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Peshmerga Fighter Claims Turkish Airstrikes Killed His Family as He Fought ISIS

A Kurdish Peshmerga fighter named Mamend Rasul claims that, while he was off fighting against ISIS, serving as a company commander, a force supported by the Western powers and heavily relied upon to keep the rapacious terror state in check, Turkish F-16s bombed the Iraqi village of Zergaly where his family lived, killing his 63-year-old sister, 61-year-old brother, and a cousin.

The Kurds have been fighting hard on the front lines against ISIS in both Iraq and Syria. Turkey, a NATO member and major U.S. ally, has been conducting airstrikes against the Kurds–specifically a group called the PKK, which the United States has identified as a terrorist organization. It has been feared that Turkey’s campaign against the PKK would alienate and demoralize other Kurdish groups.

“The same day this happened I was doing my duty serving at the front near Kirkuk against Isil,” said Rasul as he toured the wreckage of his family’s homes, as reported by the UK Telegraph.

“We did nothing to Turkey–it can’t be right that at the same time they came to do airstrikes. I was thinking that I was the one who was in danger in the front line, while my family here was safe.”

It appears the Turks were trying to hit PKK positions in the area when their bombs hit Zergaly, killing at least eight people, including Rasul’s relatives.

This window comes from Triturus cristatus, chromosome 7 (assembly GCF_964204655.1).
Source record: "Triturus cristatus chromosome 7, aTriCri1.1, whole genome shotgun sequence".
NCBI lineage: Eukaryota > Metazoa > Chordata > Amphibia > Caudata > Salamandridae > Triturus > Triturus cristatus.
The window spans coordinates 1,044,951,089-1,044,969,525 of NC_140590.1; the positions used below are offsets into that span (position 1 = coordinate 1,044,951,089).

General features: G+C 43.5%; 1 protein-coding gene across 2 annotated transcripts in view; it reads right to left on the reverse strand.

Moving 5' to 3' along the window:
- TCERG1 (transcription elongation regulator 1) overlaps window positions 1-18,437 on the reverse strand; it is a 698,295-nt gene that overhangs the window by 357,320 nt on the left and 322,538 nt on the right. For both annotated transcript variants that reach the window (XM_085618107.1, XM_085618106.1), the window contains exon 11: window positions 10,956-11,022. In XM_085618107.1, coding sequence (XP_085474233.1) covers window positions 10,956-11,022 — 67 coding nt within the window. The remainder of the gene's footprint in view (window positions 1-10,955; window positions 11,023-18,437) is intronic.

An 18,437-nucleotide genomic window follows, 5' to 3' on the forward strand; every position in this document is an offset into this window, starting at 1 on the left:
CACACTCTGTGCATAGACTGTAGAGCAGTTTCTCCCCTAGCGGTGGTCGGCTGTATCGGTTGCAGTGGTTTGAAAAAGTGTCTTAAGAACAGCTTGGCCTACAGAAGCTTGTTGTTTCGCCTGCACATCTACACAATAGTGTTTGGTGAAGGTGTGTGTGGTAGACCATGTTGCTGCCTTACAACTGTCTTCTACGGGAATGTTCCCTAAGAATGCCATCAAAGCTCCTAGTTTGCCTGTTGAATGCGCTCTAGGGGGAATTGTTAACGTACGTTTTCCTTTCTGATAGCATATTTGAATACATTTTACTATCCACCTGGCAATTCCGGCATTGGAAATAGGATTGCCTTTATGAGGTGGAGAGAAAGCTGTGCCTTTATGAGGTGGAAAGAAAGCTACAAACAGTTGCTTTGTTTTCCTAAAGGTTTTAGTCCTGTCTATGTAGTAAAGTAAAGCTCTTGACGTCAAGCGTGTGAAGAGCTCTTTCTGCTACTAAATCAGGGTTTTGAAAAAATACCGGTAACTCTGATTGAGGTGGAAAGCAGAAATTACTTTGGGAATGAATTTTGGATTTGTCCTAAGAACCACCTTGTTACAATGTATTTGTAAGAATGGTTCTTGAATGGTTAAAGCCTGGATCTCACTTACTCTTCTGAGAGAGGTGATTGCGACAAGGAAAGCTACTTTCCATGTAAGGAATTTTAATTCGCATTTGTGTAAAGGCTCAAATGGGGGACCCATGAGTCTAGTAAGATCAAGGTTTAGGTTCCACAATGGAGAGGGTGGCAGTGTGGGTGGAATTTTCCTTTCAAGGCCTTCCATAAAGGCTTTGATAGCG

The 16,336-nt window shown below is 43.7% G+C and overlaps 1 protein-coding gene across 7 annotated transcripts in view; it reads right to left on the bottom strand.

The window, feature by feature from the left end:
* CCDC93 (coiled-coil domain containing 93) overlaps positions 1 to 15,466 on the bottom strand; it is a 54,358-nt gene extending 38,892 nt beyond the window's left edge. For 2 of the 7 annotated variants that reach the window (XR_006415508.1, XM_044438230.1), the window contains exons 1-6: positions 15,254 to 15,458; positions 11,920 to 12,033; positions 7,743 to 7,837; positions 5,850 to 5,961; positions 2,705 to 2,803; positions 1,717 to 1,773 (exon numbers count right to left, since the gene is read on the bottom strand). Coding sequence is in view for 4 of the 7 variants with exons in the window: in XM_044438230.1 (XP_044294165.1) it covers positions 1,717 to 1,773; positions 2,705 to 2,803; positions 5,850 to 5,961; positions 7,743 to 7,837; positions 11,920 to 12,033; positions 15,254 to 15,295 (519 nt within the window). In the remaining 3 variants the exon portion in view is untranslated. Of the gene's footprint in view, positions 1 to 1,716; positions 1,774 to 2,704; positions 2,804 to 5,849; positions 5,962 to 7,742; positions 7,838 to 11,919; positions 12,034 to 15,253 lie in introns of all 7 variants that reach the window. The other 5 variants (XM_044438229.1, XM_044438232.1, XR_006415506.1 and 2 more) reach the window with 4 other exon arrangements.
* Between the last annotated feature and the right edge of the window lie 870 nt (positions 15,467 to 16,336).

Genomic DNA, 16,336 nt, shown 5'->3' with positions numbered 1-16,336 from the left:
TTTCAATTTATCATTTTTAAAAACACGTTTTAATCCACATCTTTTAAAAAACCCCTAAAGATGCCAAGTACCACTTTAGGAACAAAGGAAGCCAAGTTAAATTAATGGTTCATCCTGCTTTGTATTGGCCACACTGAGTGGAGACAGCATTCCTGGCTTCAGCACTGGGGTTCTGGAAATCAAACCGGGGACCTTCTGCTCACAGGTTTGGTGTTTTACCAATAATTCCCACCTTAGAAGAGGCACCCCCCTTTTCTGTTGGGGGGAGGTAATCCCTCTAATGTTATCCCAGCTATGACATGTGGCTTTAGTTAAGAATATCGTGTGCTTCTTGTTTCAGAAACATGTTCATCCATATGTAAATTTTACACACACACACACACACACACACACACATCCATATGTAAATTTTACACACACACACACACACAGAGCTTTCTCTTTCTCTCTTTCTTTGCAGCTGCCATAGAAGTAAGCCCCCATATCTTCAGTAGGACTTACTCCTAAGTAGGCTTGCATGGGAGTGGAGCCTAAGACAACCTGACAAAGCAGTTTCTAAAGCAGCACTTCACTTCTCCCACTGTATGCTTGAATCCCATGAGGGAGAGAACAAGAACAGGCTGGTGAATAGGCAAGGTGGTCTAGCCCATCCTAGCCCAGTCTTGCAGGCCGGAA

The Telegraph notes that while the PKK is distinct from vital Kurdish allies against ISIS, such as the Peshmerga and YPG militia, there is a good deal of overlap, making Turkey’s continuing campaign against the PKK–which has indisputably carried out terrorist attacks in Turkey–a source of growing tension across the Kurdish world. One fighter in Zergaly put it bluntly: “When we fight in Turkey, we are PKK, when we fight in Syria, we are YPG.”

The report also mentions that while the PKK has been carrying out terror attacks in Turkey, they have also been very effective at fighting ISIS, playing a role in the successful defense of the crucial border city of Kobane. They are much less welcome in Iraq, however, where the Peshmerga are the main Kurdish force. This has won them a measure of respect from Kurds all across the borders of the Islamic State, which, in turn, generates anger when news of Turkish airstrikes is heard.

The Kurds are well aware of Turkey’s fears about a cross-border Greater Kurdistan consuming territory in Turkey, Iran, and Syria. Judging by the Telegraph article, the Kurds have grown increasingly sour about Turkey and Turkish President Recep Tayyip Erdogan, an avowed Islamist whom Kurds suspect has been underestimating, indulging, or even collaborating with the Islamic State. They also blame Erdogan for stirring the pot in Syria, exacerbating the ugly civil war that gave birth to ISIS.

There are some conspiracy theories about Erdogan floating around, too, including one that posits that he has been goading the PKK into launching terrorist attacks because he wants to discredit the mainstream pro-Kurdish political party that did so well in the last round of elections, the HDP. Some think Erdogan relishes a terrorist threat to distract from his political problems, and give him an excuse to crack down on dissidents.

Others go so far as claiming that Erdogan is using ISIS as a proxy army in a bid for Sunni Muslim supremacy over the Middle East, and might even be angling for a spot as “caliph” of the Islamic State, which would presumably grow to absorb much of Turkey. On Monday, the leader of the PKK, Cemil Bayik, accused Erdogan of attacking the PKK to protect ISIS.

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